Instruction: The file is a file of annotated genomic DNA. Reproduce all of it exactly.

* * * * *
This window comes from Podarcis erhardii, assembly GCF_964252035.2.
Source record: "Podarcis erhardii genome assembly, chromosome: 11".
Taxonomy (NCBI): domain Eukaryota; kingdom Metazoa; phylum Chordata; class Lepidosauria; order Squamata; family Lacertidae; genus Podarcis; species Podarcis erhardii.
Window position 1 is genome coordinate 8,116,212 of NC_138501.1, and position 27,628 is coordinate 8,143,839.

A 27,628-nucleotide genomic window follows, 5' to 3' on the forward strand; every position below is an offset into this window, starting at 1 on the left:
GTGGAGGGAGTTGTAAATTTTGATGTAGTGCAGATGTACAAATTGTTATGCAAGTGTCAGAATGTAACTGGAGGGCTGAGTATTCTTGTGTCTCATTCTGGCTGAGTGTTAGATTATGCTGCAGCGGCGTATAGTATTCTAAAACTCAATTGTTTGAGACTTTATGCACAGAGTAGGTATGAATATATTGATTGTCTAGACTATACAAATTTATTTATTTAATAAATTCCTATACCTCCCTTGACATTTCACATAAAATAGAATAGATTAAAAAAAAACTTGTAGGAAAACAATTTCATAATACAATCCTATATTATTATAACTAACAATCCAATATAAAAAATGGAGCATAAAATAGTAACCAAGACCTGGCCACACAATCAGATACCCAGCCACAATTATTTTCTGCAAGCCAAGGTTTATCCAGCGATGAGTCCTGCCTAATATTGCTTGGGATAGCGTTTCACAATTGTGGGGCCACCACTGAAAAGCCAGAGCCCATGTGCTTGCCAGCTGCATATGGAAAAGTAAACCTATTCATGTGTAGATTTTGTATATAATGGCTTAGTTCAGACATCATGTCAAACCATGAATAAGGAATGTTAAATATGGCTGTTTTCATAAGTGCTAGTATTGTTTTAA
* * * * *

This window comes from Podarcis erhardii, assembly GCF_964252035.2.
Source record: "Podarcis erhardii genome assembly, chromosome: 11".
Taxonomy (NCBI): domain Eukaryota; kingdom Metazoa; phylum Chordata; class Lepidosauria; order Squamata; family Lacertidae; genus Podarcis; species Podarcis erhardii.
Window position 1 is genome coordinate 8,116,212 of NC_138501.1, and position 27,628 is coordinate 8,143,839.

A 27,628-nucleotide genomic window follows, 5' to 3' on the forward strand; every position below is an offset into this window, starting at 1 on the left:
GTGGAGGGAGTTGTAAATTTTGATGTAGTGCAGATGTACAAATTGTTATGCAAGTGTCAGAATGTAACTGGAGGGCTGAGTATTCTTGTGTCTCATTCTGGCTGAGTGTTAGATTATGCTGCAGCGGCGTATAGTATTCTAAAACTCAATTGTTTGAGACTTTATGCACAGAGTAGGTATGAATATATTGATTGTCTAGACTATACAAATTTATTTATTTAATAAATTCCTATACCTCCCTTGACATTTCACATAAAATAGAATAGATTAAAAAAAAACTTGTAGGAAAACAATTTCATAATACAATCCTATATTATTATAACTAACAATCCAATATAAAAAATGGAGCATAAAATAGTAACCAAGACCTGGCCACACAATCAGATACCCAGCCACAATTATTTTCTGCAAGCCAAGGTTTATCCAGCGATGAGTCCTGCCTAATATTGCTTGGGATAGCGTTTCACAATTGTGGGGCCACCACTGAAAAGCCAGAGCCCATGTGCTTGCCAGCTGCATATGGAAAAGTAAACCTATTCATGTGTAGATTTTGTATATAATGGCTTAGTTCAGACATCATGTCAAACCATGAATAAGGAATGTTAAATATGGCTGTTTTCATAAGTGCTAGTATTGTTTTAA